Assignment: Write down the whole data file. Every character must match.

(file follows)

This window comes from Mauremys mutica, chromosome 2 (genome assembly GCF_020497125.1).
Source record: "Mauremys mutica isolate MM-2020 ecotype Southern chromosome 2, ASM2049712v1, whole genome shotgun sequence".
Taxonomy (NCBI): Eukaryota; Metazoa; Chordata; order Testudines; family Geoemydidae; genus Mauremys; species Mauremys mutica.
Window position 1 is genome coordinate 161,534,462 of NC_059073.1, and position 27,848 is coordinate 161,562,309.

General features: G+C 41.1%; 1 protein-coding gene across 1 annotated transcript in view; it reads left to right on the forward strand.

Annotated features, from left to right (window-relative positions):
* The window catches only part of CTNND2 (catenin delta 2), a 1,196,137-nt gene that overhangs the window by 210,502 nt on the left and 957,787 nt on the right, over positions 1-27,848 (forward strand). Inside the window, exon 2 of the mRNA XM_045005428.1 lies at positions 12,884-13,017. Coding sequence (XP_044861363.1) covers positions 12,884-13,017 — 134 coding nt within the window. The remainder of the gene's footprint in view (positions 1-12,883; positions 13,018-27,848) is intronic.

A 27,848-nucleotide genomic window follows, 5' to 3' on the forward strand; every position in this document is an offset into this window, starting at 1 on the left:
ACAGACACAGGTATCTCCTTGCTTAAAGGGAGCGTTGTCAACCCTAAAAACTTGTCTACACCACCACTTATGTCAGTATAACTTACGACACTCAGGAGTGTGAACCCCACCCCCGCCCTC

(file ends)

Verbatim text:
This window comes from Mauremys mutica, chromosome 2 (genome assembly GCF_020497125.1).
Source record: "Mauremys mutica isolate MM-2020 ecotype Southern chromosome 2, ASM2049712v1, whole genome shotgun sequence".
Taxonomy (NCBI): Eukaryota; Metazoa; Chordata; order Testudines; family Geoemydidae; genus Mauremys; species Mauremys mutica.
Window position 1 is genome coordinate 161,534,462 of NC_059073.1, and position 27,848 is coordinate 161,562,309.

General features: G+C 41.1%; 1 protein-coding gene across 1 annotated transcript in view; it reads left to right on the forward strand.

Annotated features, from left to right (window-relative positions):
* The window catches only part of CTNND2 (catenin delta 2), a 1,196,137-nt gene that overhangs the window by 210,502 nt on the left and 957,787 nt on the right, over positions 1-27,848 (forward strand). Inside the window, exon 2 of the mRNA XM_045005428.1 lies at positions 12,884-13,017. Coding sequence (XP_044861363.1) covers positions 12,884-13,017 — 134 coding nt within the window. The remainder of the gene's footprint in view (positions 1-12,883; positions 13,018-27,848) is intronic.

A 27,848-nucleotide genomic window follows, 5' to 3' on the forward strand; every position in this document is an offset into this window, starting at 1 on the left:
ACAGACACAGGTATCTCCTTGCTTAAAGGGAGCGTTGTCAACCCTAAAAACTTGTCTACACCACCACTTATGTCAGTATAACTTACGACACTCAGGAGTGTGAACCCCACCCCCGCCCTC